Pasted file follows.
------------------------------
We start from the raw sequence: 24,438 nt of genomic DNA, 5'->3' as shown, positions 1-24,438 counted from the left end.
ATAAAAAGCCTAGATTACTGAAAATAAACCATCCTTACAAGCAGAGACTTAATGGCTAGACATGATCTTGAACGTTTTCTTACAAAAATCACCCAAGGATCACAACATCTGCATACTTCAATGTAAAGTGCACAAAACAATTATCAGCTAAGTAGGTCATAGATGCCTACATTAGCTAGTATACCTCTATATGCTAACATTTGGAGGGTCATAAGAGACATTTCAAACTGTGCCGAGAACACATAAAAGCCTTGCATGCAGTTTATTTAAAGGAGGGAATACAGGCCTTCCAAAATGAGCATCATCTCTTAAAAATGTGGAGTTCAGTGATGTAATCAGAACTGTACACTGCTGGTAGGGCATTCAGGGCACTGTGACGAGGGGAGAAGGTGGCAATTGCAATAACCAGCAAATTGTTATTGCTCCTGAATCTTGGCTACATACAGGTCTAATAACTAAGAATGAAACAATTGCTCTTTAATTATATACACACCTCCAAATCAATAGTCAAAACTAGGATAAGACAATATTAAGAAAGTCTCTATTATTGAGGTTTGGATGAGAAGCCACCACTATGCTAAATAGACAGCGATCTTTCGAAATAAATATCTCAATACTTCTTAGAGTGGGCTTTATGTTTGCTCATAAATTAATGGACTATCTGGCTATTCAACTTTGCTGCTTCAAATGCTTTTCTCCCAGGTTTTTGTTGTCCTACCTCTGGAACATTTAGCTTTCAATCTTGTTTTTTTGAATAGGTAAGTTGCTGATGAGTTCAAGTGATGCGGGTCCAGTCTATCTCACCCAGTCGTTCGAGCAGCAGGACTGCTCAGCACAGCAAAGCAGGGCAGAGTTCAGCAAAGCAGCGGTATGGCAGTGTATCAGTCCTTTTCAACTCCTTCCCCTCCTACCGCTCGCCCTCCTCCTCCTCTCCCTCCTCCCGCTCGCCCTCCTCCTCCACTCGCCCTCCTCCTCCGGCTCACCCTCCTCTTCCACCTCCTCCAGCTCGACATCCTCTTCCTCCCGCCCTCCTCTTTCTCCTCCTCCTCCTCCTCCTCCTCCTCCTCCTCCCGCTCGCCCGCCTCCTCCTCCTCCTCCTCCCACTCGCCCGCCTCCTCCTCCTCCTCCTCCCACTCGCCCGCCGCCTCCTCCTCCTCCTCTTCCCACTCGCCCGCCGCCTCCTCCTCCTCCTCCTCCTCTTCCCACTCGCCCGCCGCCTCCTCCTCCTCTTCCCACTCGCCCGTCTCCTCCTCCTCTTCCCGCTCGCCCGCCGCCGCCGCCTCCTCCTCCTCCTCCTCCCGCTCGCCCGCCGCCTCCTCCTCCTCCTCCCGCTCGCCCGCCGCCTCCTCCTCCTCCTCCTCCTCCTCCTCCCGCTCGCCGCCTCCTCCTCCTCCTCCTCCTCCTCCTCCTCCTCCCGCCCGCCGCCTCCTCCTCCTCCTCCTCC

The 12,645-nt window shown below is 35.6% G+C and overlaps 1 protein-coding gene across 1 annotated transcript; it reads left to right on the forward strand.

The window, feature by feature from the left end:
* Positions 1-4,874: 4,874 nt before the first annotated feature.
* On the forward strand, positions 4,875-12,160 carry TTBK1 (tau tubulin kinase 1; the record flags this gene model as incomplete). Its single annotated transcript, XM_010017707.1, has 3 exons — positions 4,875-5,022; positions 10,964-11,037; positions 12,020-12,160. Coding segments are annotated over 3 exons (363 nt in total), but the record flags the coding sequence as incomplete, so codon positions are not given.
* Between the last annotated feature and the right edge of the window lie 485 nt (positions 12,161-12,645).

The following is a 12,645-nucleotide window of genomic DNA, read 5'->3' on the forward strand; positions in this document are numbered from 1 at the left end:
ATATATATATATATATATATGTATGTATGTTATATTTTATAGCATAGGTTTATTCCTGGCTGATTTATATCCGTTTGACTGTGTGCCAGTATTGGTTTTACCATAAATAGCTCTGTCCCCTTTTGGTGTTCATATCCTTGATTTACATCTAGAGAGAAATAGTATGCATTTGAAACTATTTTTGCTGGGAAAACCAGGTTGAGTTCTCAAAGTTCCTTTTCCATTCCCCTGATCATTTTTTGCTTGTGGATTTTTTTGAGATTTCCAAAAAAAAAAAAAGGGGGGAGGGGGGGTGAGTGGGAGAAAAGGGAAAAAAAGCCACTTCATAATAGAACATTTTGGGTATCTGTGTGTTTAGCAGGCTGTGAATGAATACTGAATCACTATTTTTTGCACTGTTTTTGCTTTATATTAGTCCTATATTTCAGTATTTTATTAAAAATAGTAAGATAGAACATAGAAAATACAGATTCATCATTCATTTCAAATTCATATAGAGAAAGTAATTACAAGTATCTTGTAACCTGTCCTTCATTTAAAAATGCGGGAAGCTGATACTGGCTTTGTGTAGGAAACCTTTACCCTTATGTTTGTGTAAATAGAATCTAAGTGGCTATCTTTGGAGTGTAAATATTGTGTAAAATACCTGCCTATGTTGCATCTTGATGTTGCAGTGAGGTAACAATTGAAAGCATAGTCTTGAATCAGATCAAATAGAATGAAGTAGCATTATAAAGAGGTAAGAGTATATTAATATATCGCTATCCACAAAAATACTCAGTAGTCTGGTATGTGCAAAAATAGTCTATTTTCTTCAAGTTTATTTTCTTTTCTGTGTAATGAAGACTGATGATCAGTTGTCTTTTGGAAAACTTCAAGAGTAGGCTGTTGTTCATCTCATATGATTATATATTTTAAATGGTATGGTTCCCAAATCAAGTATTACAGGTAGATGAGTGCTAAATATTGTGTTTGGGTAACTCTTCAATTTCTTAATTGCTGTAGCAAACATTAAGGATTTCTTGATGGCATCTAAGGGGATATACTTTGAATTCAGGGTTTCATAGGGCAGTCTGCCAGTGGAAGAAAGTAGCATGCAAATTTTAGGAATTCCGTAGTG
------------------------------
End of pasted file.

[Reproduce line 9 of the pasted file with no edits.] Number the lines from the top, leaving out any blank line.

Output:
ATATATATATATATATATATGTATGTATGTTATATTTTATAGCATAGGTTTATTCCTGGCTGATTTATATCCGTTTGACTGTGTGCCAGTATTGGTTTTACCATAAATAGCTCTGTCCCCTTTTGGTGTTCATATCCTTGATTTACATCTAGAGAGAAATAGTATGCATTTGAAACTATTTTTGCTGGGAAAACCAGGTTGAGTTCTCAAAGTTCCTTTTCCATTCCCCTGATCATTTTTTGCTTGTGGATTTTTTTGAGATTTCCAAAAAAAAAAAAAGGGGGGAGGGGGGGTGAGTGGGAGAAAAGGGAAAAAAAGCCACTTCATAATAGAACATTTTGGGTATCTGTGTGTTTAGCAGGCTGTGAATGAATACTGAATCACTATTTTTTGCACTGTTTTTGCTTTATATTAGTCCTATATTTCAGTATTTTATTAAAAATAGTAAGATAGAACATAGAAAATACAGATTCATCATTCATTTCAAATTCATATAGAGAAAGTAATTACAAGTATCTTGTAACCTGTCCTTCATTTAAAAATGCGGGAAGCTGATACTGGCTTTGTGTAGGAAACCTTTACCCTTATGTTTGTGTAAATAGAATCTAAGTGGCTATCTTTGGAGTGTAAATATTGTGTAAAATACCTGCCTATGTTGCATCTTGATGTTGCAGTGAGGTAACAATTGAAAGCATAGTCTTGAATCAGATCAAATAGAATGAAGTAGCATTATAAAGAGGTAAGAGTATATTAATATATCGCTATCCACAAAAATACTCAGTAGTCTGGTATGTGCAAAAATAGTCTATTTTCTTCAAGTTTATTTTCTTTTCTGTGTAATGAAGACTGATGATCAGTTGTCTTTTGGAAAACTTCAAGAGTAGGCTGTTGTTCATCTCATATGATTATATATTTTAAATGGTATGGTTCCCAAATCAAGTATTACAGGTAGATGAGTGCTAAATATTGTGTTTGGGTAACTCTTCAATTTCTTAATTGCTGTAGCAAACATTAAGGATTTCTTGATGGCATCTAAGGGGATATACTTTGAATTCAGGGTTTCATAGGGCAGTCTGCCAGTGGAAGAAAGTAGCATGCAAATTTTAGGAATTCCGTAGTG